To go on about one's health problems at length and in detail is to depart the comfort zone of ordinary conversation — unseemly, possibly boring, even disgusting. But like many other taboo topics, stories of illness can be aired in memoir much more thoroughly than is tolerated anywhere else. Like the sexual abuse memoir and the grief memoir, the illness memoir has a place on the shelf of this roomy, forgiving and most intimate of genres.
Nevertheless, to run into an illness memoir that one would call "delightful" would seem to be a rare occurrence. Yet I just read two of them in a row. Could this be the start of a trend for delightful illness memoirs? One can only hope. If so, here are the pioneers: "Smile," by playwright Sarah Ruhl, and "Flesh & Blood," by fiction writer N. West Moss.
Ruhl's troubles began at an anxious but hopeful time of her life. "Nerves are tricky for a playwright the week before any opening," she writes "but for Broadway openings, they are nearly impossible. Add being pregnant with twins and feeling like your belly is about to fall through your vagina onto the floor, because your second trimester actually feels like your third trimester, and your third trimester feels like some imagined fourth trimester that can't possibly exist, and what you have is a kind of temporary psychosis."
Don't you love this person already? She was put on bed rest for her last three months, during which she developed a liver condition that made her pregnancy high-risk, leading to constant fetal monitoring. Immediately after she delivered Hope and William, named for the street corner in Providence, R.I., where she and her future husband met, she discovered that the left half of her face had fallen down. She thought she'd had a stroke. Instead, it was Bell's palsy.
As Ruhl chronicles the next decade of her life, we learn just how indispensable the ability to smile is in every human relationship, from the most intimate to the most transitory. During this period she tried myriad treatments and remedies suggested to her by people who invariably had much more abbreviated cases of the syndrome. A major turning point came when she discovered that her current problem and indeed her entire life was profoundly shaped by celiac disease. Ruhl's explanation of celiac is a must-read if you don't understand how serious a problem this is, which most of us don't, associating it with some sort of trendy gluten-free diet.
In chapters with titles like "Three Children Under the Age of Five and Three Kinds of Vomit," "Can You Have Postpartum Depression Two Years After Having Babies?" and "The Neurosurgeon Who Liked Irishwomen," Ruhl takes you with her on a journey that is as much spiritual as it is medical. All the smiles she was missing will likely land on your face. There is a wonderful list of sources and resources at the end, including theater, philosophy, music, medicine and more — reminding us how much richness is seamlessly integrated into the narrative without pretension.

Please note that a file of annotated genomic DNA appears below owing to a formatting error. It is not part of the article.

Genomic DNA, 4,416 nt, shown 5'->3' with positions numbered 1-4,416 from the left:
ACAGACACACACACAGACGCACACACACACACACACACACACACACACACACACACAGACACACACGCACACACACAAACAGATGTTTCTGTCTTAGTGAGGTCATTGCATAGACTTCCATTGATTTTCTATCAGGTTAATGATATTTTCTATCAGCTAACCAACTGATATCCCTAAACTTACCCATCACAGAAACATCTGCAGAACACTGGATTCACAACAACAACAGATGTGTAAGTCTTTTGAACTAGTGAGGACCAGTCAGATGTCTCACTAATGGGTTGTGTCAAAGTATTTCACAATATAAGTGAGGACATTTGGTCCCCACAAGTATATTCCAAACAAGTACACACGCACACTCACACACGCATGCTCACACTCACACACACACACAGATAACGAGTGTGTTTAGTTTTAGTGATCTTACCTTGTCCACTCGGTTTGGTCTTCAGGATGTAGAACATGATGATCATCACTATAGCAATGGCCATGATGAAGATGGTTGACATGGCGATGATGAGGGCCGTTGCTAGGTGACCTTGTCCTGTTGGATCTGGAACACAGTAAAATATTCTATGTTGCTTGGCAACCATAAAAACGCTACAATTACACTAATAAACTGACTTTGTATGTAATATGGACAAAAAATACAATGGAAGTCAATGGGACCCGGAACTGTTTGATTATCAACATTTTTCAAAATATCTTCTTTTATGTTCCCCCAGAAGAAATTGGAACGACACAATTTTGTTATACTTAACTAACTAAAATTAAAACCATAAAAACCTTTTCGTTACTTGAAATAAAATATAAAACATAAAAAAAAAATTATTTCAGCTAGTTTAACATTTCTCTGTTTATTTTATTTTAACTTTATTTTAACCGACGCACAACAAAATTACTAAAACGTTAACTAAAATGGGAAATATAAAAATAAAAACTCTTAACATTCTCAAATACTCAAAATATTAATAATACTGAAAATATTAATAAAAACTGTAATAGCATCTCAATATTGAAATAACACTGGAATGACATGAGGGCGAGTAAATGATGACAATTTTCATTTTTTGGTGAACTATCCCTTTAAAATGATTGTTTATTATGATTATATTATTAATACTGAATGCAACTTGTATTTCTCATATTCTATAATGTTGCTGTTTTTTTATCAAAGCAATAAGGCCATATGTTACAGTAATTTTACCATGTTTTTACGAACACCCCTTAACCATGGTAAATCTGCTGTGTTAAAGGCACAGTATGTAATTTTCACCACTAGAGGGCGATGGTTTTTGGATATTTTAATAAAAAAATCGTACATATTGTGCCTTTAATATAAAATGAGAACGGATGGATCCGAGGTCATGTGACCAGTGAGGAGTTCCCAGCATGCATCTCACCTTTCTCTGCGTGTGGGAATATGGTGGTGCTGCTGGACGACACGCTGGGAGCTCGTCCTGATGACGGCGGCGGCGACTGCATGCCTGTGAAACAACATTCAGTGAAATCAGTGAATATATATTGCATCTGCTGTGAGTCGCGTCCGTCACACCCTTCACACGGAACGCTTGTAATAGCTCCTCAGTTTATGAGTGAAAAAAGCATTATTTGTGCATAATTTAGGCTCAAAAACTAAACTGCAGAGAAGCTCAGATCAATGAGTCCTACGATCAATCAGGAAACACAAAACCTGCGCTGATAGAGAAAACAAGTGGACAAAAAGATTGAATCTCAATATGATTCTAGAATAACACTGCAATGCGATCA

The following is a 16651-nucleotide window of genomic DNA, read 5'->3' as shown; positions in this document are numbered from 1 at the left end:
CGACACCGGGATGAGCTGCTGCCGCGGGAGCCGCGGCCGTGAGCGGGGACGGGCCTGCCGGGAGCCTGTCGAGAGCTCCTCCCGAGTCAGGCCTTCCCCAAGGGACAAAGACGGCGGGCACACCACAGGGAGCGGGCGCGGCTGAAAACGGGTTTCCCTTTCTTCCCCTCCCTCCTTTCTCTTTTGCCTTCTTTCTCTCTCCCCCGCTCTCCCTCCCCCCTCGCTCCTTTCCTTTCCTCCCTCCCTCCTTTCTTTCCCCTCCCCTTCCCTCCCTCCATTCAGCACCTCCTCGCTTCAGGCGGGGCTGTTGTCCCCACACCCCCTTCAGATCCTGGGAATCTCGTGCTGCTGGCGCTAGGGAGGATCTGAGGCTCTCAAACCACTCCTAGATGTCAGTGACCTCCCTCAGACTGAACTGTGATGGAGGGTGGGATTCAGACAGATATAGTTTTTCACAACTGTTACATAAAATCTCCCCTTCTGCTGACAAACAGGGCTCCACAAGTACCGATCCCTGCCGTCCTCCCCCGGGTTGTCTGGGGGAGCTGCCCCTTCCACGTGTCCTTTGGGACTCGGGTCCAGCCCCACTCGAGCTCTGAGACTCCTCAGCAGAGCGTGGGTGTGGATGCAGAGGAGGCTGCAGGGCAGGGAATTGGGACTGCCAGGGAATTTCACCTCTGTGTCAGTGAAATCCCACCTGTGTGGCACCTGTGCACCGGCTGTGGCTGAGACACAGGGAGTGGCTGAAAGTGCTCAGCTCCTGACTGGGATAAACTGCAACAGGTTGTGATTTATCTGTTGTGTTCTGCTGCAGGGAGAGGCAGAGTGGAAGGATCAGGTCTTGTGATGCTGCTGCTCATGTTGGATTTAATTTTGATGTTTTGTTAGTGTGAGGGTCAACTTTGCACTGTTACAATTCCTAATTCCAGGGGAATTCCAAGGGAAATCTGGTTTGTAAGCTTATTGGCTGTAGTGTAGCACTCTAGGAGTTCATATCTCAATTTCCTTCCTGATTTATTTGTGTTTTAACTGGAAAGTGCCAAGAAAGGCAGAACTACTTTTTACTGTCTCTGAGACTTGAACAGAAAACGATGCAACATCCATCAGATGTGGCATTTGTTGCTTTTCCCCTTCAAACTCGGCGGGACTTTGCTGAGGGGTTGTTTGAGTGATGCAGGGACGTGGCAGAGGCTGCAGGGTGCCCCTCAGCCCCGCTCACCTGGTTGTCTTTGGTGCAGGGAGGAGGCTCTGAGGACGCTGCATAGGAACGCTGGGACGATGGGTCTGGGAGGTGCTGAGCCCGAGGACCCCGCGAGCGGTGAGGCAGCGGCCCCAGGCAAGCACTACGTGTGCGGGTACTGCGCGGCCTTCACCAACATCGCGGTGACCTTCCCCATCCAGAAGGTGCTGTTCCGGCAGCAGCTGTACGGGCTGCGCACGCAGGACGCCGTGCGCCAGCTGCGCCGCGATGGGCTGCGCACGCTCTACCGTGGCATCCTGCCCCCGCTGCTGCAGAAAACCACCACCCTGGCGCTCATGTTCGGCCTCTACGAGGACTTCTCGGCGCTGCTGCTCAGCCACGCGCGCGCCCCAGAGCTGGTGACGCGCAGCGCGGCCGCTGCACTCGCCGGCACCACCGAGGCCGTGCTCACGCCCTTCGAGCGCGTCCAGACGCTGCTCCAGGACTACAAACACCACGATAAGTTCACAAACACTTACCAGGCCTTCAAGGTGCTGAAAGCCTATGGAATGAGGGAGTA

As the book's titles alone would indicate, "Flesh & Blood" is far gorier than "Smile." Still, N. West Moss has a lot in common with Sarah Ruhl. Both do extensive research, both have very supportive husbands, and both have an admirably light touch in describing adversity. Moss' appealing chapters include "The Feral Cat and the French Fries," "Mom's Celery Broth Recipe" and "Checking Under the Hood," the latter describing the routine experience of having a team of doctors standing between her legs, staring into her vagina.
At 52, having dealt with the grief of miscarriage and infertility for a decade, Moss began bleeding. This was no ordinary bleeding — the book opens with a definition of "exsanguination" — and turned out to be the sign of a uterine hemangioma, requiring a complete hysterectomy. A list of "Things to Discuss With My Doctor Before the Hysterectomy" gives some of the flavor of this book.
"How long until I can: Drive / Shower / Have sex / Drink gin / Lie in the hammock / Be annoyed at my neighbor for wearing a Nazi-style motorcycle helmet / Be annoyed at everyone else in the world, like they deserve."
Further down, she wonders "What are the things that can go wrong? / What are the things that can go horribly wrong? / Do you sometimes wish you had just gone to pharmacy school?"
During Moss' long period of healing, relapse and healing again at home in the wooded area of New Jersey where she lives next door to an abbey full of monks, she is cared for by her 84-year-old mother and her kind, ultra-reliable husband. It is he who makes the inspired suggestion, "Hey, what if we just tried to be happy anyway? I mean we can't make the sadness go away, but maybe we can be happy too, at the same time?"
Both books give an encouraging answer to that question.
Marion Winik is a critic in Baltimore and a board member of the National Book Critics Circle.
By: Sarah Ruhl.
Publisher: Simon & Schuster, 256 pages, $27.
Flesh & Blood
By: N. West Moss.
Publisher: Algonquin Books, 320 pages, $25.95.